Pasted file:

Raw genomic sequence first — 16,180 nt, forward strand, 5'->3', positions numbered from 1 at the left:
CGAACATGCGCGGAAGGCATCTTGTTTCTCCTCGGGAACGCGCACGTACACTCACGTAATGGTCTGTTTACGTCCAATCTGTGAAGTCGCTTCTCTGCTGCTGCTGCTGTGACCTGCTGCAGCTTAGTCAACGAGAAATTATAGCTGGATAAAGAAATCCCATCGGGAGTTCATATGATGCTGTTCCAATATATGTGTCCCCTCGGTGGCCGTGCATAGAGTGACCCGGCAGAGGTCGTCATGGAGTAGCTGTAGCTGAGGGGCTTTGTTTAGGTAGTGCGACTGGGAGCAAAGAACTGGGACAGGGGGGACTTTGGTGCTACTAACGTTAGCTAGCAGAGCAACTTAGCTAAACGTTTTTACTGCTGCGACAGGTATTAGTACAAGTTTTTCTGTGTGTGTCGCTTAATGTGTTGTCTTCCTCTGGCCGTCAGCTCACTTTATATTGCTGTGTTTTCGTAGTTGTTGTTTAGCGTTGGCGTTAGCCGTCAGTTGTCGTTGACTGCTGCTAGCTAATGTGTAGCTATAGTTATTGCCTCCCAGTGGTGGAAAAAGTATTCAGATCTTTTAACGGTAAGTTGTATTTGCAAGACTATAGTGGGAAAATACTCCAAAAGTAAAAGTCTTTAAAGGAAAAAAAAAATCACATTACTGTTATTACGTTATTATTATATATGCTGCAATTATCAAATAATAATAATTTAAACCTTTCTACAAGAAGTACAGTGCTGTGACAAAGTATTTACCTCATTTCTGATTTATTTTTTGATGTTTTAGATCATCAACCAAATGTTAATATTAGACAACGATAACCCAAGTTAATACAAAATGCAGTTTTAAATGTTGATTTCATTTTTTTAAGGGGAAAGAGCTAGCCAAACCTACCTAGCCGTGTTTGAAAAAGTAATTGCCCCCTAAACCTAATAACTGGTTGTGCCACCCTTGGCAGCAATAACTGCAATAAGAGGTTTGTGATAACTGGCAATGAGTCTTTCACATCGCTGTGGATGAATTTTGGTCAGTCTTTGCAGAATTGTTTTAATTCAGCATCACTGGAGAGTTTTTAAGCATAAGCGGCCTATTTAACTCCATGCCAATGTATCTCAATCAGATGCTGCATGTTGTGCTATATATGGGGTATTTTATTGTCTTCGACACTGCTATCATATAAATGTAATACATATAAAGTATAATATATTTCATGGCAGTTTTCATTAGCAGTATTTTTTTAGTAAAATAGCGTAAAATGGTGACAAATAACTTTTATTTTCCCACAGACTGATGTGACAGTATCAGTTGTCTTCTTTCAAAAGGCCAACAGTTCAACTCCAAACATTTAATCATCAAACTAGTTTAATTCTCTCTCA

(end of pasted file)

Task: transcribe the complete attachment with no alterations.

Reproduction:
Raw genomic sequence first — 16,180 nt, forward strand, 5'->3', positions numbered from 1 at the left:
CGAACATGCGCGGAAGGCATCTTGTTTCTCCTCGGGAACGCGCACGTACACTCACGTAATGGTCTGTTTACGTCCAATCTGTGAAGTCGCTTCTCTGCTGCTGCTGCTGTGACCTGCTGCAGCTTAGTCAACGAGAAATTATAGCTGGATAAAGAAATCCCATCGGGAGTTCATATGATGCTGTTCCAATATATGTGTCCCCTCGGTGGCCGTGCATAGAGTGACCCGGCAGAGGTCGTCATGGAGTAGCTGTAGCTGAGGGGCTTTGTTTAGGTAGTGCGACTGGGAGCAAAGAACTGGGACAGGGGGGACTTTGGTGCTACTAACGTTAGCTAGCAGAGCAACTTAGCTAAACGTTTTTACTGCTGCGACAGGTATTAGTACAAGTTTTTCTGTGTGTGTCGCTTAATGTGTTGTCTTCCTCTGGCCGTCAGCTCACTTTATATTGCTGTGTTTTCGTAGTTGTTGTTTAGCGTTGGCGTTAGCCGTCAGTTGTCGTTGACTGCTGCTAGCTAATGTGTAGCTATAGTTATTGCCTCCCAGTGGTGGAAAAAGTATTCAGATCTTTTAACGGTAAGTTGTATTTGCAAGACTATAGTGGGAAAATACTCCAAAAGTAAAAGTCTTTAAAGGAAAAAAAAAATCACATTACTGTTATTACGTTATTATTATATATGCTGCAATTATCAAATAATAATAATTTAAACCTTTCTACAAGAAGTACAGTGCTGTGACAAAGTATTTACCTCATTTCTGATTTATTTTTTGATGTTTTAGATCATCAACCAAATGTTAATATTAGACAACGATAACCCAAGTTAATACAAAATGCAGTTTTAAATGTTGATTTCATTTTTTTAAGGGGAAAGAGCTAGCCAAACCTACCTAGCCGTGTTTGAAAAAGTAATTGCCCCCTAAACCTAATAACTGGTTGTGCCACCCTTGGCAGCAATAACTGCAATAAGAGGTTTGTGATAACTGGCAATGAGTCTTTCACATCGCTGTGGATGAATTTTGGTCAGTCTTTGCAGAATTGTTTTAATTCAGCATCACTGGAGAGTTTTTAAGCATAAGCGGCCTATTTAACTCCATGCCAATGTATCTCAATCAGATGCTGCATGTTGTGCTATATATGGGGTATTTTATTGTCTTCGACACTGCTATCATATAAATGTAATACATATAAAGTATAATATATTTCATGGCAGTTTTCATTAGCAGTATTTTTTTAGTAAAATAGCGTAAAATGGTGACAAATAACTTTTATTTTCCCACAGACTGATGTGACAGTATCAGTTGTCTTCTTTCAAAAGGCCAACAGTTCAACTCCAAACATTTAATCATCAAACTAGTTTAATTCTCTCTCA